As for Inspiration Bit, while I do still check the feed count as soon as I turn on my computer, I’m not letting myself to be preoccupied with the numbers. I have big plans for this blog and when the time comes I’ll be ready to take it to the next level and be comfortable with the larger audience and increased responsibility.

What about you? How does your RSS saga look like?

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22 Insightful Bits in response to “RSS: Why, What and How”

  1. Hi Vivien,

    You make a good point about that crazy race for more subscribers. It’s best to concentrate on the subscribers you have, and offer them content they come to read. This can actually attract more readers in itself.

    Looking forward to those big plans for Inspiration Bit!

  2. It really is funny how many bloggers obsess about numbers and stats. This post actually reminded me that I haven’t checked my site stats for several months. I found that checking those stats took up quite a bit of time and they didn’t provide a lot of value to my site in comparison to writing content and interacting with readers. I don’t really check feed stats either — I just kinda keep an eye on the feed counter when I reply to comments on the blog.

    I hadn’t really thought about this before, but a growing subscriber base is sort of like having a child. Sure, life would be crazy if you had a 5 year old drop in your lap one day, but that’s not usually how it happens. As you know, raising kids isn’t as hard as you probably once thought it was. As your child develops and grows, so do your parenting skills. Same thing with a blog. If you were 2 months into it and your blog suddenly had 10K subscribers, you’d probably freak out and have a nervous breakdown. But if you slowly work up to that number over the months and years, it actually feels “normal”. I honestly feel like I’m running the same blog and talking to the same people as when I had 400 subscribers, or even 40 subscribers.

  3. I honestly feel like I’m running the same blog and talking to the same people as when I had 400 subscribers, or even 40 subscribers.

    Me too, Brian. I think that’s a good thing.

  4. David, Brian, I’ve also noticed that my vocal readers seem to have been with me all along. Of course, they’re always reminding me that they’re there.

    Vivien, thanks for this thoughtful post.

    Stumbled it for you

  5. Thanks for the mention Vivien. I leave Lee in charge of checking our stats. It’s too overwhelming for me. I generally write as if I am the only audience. It works well because I am both very critical and the perfect, polite audience… for myself. Otherwise, if I thought about the audience, I would probably get stage fright. :D

  6. Vivian, I wholeheartedly agree with you. Passion about your topic goes a long way. It may take you longer to build up readership relying on content, but in the end, you will have a loyal community and remarkable conversation. (Thank you so much for your vote, too!)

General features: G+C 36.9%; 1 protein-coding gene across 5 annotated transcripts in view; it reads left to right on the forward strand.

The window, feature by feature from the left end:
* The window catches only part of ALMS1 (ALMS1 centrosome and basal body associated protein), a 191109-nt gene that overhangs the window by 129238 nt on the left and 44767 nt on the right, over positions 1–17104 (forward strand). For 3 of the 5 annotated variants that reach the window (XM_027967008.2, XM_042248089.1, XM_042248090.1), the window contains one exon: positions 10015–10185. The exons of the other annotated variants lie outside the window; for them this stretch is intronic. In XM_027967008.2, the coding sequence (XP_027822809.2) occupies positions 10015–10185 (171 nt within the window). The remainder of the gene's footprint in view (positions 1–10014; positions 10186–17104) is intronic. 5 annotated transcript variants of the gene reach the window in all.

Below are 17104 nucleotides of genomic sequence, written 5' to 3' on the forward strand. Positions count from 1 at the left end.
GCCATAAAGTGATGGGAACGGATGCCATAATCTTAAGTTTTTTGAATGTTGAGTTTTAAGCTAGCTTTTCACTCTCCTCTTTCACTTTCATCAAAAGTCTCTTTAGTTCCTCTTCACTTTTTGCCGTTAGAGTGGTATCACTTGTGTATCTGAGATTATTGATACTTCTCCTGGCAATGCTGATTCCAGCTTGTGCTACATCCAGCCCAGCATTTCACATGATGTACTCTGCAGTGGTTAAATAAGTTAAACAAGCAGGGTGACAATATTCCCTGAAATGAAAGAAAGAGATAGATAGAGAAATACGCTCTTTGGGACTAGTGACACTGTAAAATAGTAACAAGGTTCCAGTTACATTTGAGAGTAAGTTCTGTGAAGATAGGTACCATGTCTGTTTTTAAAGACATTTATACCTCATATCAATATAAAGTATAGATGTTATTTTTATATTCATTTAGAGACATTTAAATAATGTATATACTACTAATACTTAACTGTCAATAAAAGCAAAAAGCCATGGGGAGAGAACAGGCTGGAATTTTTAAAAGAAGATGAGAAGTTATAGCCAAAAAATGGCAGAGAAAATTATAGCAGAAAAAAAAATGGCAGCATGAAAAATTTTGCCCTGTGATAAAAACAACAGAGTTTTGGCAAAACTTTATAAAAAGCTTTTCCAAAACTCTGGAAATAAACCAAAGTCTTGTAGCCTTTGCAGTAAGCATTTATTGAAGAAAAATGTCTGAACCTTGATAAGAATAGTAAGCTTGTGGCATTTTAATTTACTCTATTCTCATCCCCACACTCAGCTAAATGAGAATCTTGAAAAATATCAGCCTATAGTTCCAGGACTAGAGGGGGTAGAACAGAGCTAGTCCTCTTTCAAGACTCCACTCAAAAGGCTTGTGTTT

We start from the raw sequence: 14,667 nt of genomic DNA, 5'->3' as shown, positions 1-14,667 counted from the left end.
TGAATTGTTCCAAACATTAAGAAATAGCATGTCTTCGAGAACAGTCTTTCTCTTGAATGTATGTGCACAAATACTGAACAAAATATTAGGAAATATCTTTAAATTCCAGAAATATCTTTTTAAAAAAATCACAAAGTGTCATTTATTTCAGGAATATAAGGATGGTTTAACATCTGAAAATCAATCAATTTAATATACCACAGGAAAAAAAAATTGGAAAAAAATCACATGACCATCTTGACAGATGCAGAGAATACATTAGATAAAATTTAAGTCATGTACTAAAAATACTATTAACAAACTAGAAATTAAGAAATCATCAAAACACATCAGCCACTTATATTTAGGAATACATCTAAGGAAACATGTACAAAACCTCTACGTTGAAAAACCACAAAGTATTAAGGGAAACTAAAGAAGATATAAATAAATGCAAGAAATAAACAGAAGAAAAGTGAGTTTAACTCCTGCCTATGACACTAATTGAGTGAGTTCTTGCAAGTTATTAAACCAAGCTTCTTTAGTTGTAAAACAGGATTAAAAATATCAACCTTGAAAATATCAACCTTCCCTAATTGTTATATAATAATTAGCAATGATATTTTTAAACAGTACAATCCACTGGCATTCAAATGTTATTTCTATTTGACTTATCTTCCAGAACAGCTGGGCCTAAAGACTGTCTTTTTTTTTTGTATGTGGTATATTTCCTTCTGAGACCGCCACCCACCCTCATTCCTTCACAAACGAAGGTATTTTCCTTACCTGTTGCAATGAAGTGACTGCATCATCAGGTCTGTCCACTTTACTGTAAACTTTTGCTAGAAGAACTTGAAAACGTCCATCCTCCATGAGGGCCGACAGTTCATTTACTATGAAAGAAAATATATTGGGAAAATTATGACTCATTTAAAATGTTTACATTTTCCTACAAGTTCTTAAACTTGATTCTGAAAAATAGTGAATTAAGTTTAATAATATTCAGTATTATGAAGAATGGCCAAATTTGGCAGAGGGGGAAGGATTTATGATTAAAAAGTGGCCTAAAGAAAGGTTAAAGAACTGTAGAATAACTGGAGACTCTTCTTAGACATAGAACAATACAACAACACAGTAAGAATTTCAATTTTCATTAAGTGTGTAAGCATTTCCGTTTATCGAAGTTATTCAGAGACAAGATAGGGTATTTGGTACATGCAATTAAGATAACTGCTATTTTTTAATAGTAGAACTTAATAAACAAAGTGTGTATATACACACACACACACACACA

7. I never managed to get caught in this race for subscribers. Like Brian, I haven’t checked this figure since a couple of months ago. However, I think the RSS subscribers number can show the quality of a blog in the eyes of its loyal readers.

  8. I like the interaction with other people in the comments. Sometimes I don’t even feel like writing posts, but do because I want to talk to people!

    For me, the subscriber count is encouraging, but I haven’t seen a growth in the number of comments paralleling the number of subscribers :( I think I need to adjust what and how much I write to encourage comments and people sharing their opinions and ideas.

    I can’t wait to see what you have planned for iBit! How exciting!

  9. Read this post a few days ago, and now I finally get to comment.
    You make a good point about the “value” of the numbers. I read a number of blogs that have very few subscribers (sometimes I just don’t understand why). Oftentimes, it’s simply down to luck: one’s blog gets noticed by a larger one which brings in a whole new audience…. There are, I’m sure numerous other factors, which I am completely ignorant of.

    You’re also right about the added responsibility that comes with a larger audience. Readers come to expect certain things of one’s blog, and that can be pretty daunting sometimes. I must admit to getting excited when I see the feed count jump, but I try not to think about it. Above all, we need to enjoy writing our blogs. I think it’s good to ask ourselves, “would I continue to write my blog, if I had just a handful of subscribers?” If the answer is “yes”, then it’s most likely our passion for the topic that is motivating us to write, and that’s what counts.